At the conference itself, four members of our steering committee — Matthew Gold, Richard Hanley, Maura Smale, and Shelley Smith — presented on “A Living Laboratory: Redesigning General Education for a 21st-Century College of Technology.” Below, please find our slides in PDF form.

I know that other faculty fellows presented at the conference, and I’ve heard great things about all of those presentations. Please consider posting your slides!

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Using Twitter in the Classroom

Hi All:

Here’s an interesting article on using Twitter in all types of classrooms.

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Library’s Faculty Workshop: Anyone Can Blog or Twitter!

Tomorrow’s workshop might interest you:

The City Tech Library, in partnership with the Faculty Commons, is pleased to invite all faculty to a library workshop: Anyone Can Blog or Twitter (And So Can You!). In this workshop you’ll learn how to set up and maintain a blog using WordPress, how to use Twitter, a microblogging service, and how to find scholarly information in the “blogosphere.”

This workshop will be held on Wednesday, April 27, 1-2pm in Rm. A441 (small library classroom). RSVP to Prof. Maura Smale at or 260-5748.

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How can we use the open digital platform?

How will you be able to use the Openlab, our open digital platform? How could students, other faculty, and administrators use it? Here are some examples from digital platforms in use at other colleges that use the same applications we have planned for the Openlab:

For courses

Modern American History, Fall 2010
This course site for Prof. Tom Harbison’s history course features course details and schedule, assignments, supports (e.g. lecture slides), and student blog postings. All students in this course are members of the blog.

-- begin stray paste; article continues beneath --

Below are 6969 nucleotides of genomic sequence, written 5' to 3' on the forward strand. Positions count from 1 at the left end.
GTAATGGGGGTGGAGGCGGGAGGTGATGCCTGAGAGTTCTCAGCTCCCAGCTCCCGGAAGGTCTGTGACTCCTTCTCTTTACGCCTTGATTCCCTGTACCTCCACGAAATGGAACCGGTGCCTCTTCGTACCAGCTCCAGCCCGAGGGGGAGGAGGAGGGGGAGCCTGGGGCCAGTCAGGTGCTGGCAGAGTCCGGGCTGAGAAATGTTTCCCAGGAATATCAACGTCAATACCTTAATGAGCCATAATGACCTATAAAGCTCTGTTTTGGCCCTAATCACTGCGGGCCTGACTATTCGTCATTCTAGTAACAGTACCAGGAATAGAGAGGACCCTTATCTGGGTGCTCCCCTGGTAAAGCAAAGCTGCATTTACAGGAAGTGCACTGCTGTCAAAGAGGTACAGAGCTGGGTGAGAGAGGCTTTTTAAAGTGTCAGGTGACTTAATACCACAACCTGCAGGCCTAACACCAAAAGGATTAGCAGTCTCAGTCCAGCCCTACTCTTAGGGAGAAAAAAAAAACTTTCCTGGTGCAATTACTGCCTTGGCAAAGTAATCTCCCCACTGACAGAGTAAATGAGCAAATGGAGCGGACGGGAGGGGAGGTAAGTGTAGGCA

Another possibility is to ask students to create their own blogs, and use RSS feeds to pull their posts into the main course site.

Alternate Worlds, Macaulay Honors College, Spring 2011
This course site for Prof. Joe Ugoretz’s course has many of the same features as the history course above, but adds in private forums (students must be logged in to post/view) and some grading support behind the scenes.

For students

The Geography Club Blog, University of Mary Washington

iMagazine, Baruch College’s student writing journal

(Students will also use the Openlab to create Eportfolios.)

For faculty/staff/administrators

Teaching Blogs at Baruch College
A space for faculty across the college to talk about best practices for teaching in many disciplines.

Baruch College Alumni Magazine
A great way to reach out to alumni.

CSI English
Intra-departmental communication and file-sharing hub

CSI Campus-Wide Academic Outcomes Assessment Committee
College-wide committee work

For the Openlab Project

Help Group
peer-to-peer assistance

News Blog
Have the team use a blog to communicate about site news

Development Blog
Have the development team use a blog to communicate about site features

Have the team write about activities on the site

Ground Control
Open discussion of process of creating/using the site

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Keeping up my end of the task: This is Gen Ed

I’ve been keeping this from you all semester. These dudes at some college in Massachusetts came up with:  A PROGRAM IN GENERAL EDUCATION:

Park your car in Harvard Yard [Pronounce each \å\ as in father if you do not rhyme father with bother. Drop the \r\ if it is in the same syllable as a vowel.].  Surf the  site. Download the Report of the Taskforce. Read some of the digital essays on General Ed. Look at some of the trailers under Courses. If you like what’s happening at one of the Ivies, then “generally” use their précis. Don’t sweat the big stuff.

And there’s more to come.